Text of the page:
But..........
Go up to Waltham and the North Shore. The high tech (private sector) companies such as Boston Scientific and Teledyne their employees earn $250K to $400K annually. They retire in their 40's after banking half their pay for 20 years.
Sorry but the private sector is not a good defense, there are many high paying private sector jobs but the difference is THEY DONT BRAG ABOUT IT ANYMORE!
It is all about welfare. Welfare was meant for the laid off workers and to receive a block of government cheese in a cardboard box at Broad Street. It was not meant to become a lifestyle.
I agree with you. Computer scientists and programmers made 3x more than high school janitors and highway department sidewalk sweepers. They still do. The average salaries at Boston Scientific and Teledyne were nowhere near $250K to $400K annually. But even if they were it's because they were producing much more for the company. Be happy that they did because it's the private sector that pays for the public sector. If you didn't take one of those $250K to $400K jobs it's because you didn't qualify.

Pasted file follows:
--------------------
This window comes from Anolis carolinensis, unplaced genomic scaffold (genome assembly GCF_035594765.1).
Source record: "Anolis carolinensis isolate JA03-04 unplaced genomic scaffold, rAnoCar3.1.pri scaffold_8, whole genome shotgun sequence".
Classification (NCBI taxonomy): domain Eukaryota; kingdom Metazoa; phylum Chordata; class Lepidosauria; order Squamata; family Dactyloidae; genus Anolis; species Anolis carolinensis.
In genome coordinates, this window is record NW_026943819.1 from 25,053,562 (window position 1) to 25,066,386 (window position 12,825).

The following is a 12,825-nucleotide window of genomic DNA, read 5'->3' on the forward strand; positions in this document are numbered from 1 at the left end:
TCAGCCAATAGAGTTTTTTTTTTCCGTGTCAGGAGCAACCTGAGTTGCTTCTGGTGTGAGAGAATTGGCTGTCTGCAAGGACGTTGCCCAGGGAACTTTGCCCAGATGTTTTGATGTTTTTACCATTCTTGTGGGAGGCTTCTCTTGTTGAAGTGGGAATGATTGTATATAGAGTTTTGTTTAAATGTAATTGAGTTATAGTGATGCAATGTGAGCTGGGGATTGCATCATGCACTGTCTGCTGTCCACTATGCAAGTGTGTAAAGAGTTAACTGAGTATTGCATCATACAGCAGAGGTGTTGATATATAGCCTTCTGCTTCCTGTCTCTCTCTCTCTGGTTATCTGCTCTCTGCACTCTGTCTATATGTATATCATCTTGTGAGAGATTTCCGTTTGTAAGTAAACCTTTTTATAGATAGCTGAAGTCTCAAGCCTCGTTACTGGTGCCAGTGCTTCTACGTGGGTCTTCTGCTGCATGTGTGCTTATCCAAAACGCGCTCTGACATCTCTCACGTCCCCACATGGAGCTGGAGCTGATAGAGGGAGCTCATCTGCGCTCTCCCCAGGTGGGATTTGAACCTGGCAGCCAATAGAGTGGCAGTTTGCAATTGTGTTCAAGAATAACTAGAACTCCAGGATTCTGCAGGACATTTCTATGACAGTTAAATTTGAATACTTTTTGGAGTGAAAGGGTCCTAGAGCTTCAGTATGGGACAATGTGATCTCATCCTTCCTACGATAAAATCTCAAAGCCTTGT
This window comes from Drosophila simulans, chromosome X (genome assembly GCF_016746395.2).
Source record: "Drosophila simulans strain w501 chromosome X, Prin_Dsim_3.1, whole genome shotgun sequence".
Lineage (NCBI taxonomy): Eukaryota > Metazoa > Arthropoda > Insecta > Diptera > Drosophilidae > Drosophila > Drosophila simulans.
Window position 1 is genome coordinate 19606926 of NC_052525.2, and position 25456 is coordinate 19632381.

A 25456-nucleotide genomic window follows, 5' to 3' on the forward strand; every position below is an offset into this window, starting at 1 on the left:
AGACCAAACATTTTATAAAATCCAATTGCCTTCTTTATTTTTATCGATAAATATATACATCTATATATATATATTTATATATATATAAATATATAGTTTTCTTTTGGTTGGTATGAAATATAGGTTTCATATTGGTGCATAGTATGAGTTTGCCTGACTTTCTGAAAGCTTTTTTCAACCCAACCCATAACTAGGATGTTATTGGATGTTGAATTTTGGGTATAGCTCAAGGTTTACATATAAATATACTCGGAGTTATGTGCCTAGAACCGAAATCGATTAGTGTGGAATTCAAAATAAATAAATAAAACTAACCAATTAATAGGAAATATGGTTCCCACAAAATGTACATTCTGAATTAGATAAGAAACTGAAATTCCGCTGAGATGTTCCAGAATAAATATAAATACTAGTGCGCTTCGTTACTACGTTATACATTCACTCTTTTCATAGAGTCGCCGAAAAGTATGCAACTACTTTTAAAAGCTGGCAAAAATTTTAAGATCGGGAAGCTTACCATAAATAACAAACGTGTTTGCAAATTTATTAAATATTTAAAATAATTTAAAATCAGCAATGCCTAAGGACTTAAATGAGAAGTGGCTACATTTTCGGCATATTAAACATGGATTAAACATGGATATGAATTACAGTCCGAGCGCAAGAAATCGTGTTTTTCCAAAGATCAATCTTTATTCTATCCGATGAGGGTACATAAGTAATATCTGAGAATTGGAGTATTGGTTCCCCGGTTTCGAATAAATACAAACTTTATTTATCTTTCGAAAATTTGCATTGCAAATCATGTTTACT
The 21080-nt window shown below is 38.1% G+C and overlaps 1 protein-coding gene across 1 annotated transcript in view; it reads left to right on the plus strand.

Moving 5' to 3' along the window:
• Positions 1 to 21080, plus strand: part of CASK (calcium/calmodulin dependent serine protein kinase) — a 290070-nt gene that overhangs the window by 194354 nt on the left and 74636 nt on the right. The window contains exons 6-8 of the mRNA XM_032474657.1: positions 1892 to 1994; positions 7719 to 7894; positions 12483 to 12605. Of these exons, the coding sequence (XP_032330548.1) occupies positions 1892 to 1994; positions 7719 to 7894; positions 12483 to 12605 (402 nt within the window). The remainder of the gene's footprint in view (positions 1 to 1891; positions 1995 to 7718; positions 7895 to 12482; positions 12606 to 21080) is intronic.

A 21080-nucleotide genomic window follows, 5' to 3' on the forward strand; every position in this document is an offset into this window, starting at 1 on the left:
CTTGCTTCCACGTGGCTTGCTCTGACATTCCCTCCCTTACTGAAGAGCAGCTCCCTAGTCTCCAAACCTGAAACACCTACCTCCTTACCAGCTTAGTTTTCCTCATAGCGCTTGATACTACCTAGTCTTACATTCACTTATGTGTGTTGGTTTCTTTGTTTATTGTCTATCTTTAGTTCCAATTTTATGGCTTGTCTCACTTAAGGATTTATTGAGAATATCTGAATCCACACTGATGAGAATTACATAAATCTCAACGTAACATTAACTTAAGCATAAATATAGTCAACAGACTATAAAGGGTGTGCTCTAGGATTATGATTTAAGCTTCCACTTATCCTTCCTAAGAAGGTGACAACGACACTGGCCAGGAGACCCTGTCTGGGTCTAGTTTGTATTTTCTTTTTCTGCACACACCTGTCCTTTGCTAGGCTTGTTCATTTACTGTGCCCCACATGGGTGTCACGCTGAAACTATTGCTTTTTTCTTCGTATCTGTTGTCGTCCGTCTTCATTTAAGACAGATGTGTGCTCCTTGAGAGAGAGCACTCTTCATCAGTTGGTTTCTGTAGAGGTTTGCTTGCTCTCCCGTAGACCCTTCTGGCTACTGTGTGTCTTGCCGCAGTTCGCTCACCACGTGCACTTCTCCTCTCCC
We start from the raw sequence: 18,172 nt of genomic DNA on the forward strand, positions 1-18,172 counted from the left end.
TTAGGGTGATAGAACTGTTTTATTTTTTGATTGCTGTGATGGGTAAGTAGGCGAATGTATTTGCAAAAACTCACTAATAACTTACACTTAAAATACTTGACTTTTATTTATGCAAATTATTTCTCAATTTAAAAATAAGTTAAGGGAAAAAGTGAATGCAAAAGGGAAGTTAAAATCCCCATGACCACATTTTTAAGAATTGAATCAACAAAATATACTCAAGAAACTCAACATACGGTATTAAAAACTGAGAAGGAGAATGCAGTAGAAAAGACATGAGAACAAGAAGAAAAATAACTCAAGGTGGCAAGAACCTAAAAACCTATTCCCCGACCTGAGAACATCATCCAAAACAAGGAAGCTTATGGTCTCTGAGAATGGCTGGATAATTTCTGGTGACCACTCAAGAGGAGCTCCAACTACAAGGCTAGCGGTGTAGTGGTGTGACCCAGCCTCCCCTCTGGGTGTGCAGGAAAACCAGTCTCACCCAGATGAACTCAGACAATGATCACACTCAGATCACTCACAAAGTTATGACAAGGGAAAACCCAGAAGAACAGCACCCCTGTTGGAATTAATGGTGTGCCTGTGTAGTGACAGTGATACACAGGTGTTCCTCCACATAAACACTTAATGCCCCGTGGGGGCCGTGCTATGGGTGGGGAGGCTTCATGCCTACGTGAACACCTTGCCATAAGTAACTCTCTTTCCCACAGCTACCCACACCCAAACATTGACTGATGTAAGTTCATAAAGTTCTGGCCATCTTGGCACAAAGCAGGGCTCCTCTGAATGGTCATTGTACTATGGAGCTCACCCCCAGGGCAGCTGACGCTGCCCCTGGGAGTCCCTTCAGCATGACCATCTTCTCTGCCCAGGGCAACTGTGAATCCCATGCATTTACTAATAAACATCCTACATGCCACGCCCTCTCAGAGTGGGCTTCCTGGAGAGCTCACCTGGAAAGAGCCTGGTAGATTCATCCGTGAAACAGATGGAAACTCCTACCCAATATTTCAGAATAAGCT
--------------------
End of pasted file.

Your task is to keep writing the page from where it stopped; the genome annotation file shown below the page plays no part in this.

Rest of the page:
I agree with you on welfare too. It shouldn't be a lifestyle that's passed on from one generation to the next. There shouldn't be the fraud that exists. How can we fix that?
Wondering

Tyngsboro, MA

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#50
Oct 14, 2013
 
Shawn wrote:
<quoted text>
Our pensions are the "average" of our salaries over our career, not the highest salary.
Generally, retirement benefits are based on four factors:
1 Your age
2 Your years of creditable service
3 The average of your three highest consecutive years' salaries
4 Your group classification (Group class is determined by the State Board of Retirement at time of retirement)

Please see number 3. Since you don't know much about your own retirement plan you can't know much about the other things you wrote.

By the way, I know two couples that are retired. All four of them are retired public school teachers. They pretty much do go off into the Florida sunset but just during our winter months.